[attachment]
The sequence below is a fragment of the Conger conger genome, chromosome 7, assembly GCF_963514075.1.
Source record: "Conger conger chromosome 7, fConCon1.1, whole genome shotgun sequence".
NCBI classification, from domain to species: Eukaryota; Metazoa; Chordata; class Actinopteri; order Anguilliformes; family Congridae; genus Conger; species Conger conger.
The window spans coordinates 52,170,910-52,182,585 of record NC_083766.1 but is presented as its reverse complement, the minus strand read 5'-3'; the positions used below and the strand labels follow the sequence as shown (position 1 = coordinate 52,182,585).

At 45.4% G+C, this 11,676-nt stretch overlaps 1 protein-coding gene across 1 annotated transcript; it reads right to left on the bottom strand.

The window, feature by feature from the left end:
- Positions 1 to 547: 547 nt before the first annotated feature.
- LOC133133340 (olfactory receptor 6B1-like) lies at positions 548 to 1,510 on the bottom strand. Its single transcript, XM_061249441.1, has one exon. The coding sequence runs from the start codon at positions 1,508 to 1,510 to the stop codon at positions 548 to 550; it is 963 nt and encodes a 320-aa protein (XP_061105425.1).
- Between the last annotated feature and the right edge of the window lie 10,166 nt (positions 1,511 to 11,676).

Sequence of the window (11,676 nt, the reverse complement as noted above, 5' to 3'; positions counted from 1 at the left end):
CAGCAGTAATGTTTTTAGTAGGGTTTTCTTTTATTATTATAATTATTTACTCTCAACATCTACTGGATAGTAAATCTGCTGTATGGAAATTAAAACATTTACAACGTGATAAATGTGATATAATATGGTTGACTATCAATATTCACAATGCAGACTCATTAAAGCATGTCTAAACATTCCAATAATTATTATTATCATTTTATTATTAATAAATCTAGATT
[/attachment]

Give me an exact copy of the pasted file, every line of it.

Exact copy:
The sequence below is a fragment of the Conger conger genome, chromosome 7, assembly GCF_963514075.1.
Source record: "Conger conger chromosome 7, fConCon1.1, whole genome shotgun sequence".
NCBI classification, from domain to species: Eukaryota; Metazoa; Chordata; class Actinopteri; order Anguilliformes; family Congridae; genus Conger; species Conger conger.
The window spans coordinates 52,170,910-52,182,585 of record NC_083766.1 but is presented as its reverse complement, the minus strand read 5'-3'; the positions used below and the strand labels follow the sequence as shown (position 1 = coordinate 52,182,585).

At 45.4% G+C, this 11,676-nt stretch overlaps 1 protein-coding gene across 1 annotated transcript; it reads right to left on the bottom strand.

The window, feature by feature from the left end:
- Positions 1 to 547: 547 nt before the first annotated feature.
- LOC133133340 (olfactory receptor 6B1-like) lies at positions 548 to 1,510 on the bottom strand. Its single transcript, XM_061249441.1, has one exon. The coding sequence runs from the start codon at positions 1,508 to 1,510 to the stop codon at positions 548 to 550; it is 963 nt and encodes a 320-aa protein (XP_061105425.1).
- Between the last annotated feature and the right edge of the window lie 10,166 nt (positions 1,511 to 11,676).

Sequence of the window (11,676 nt, the reverse complement as noted above, 5' to 3'; positions counted from 1 at the left end):
CAGCAGTAATGTTTTTAGTAGGGTTTTCTTTTATTATTATAATTATTTACTCTCAACATCTACTGGATAGTAAATCTGCTGTATGGAAATTAAAACATTTACAACGTGATAAATGTGATATAATATGGTTGACTATCAATATTCACAATGCAGACTCATTAAAGCATGTCTAAACATTCCAATAATTATTATTATCATTTTATTATTAATAAATCTAGATT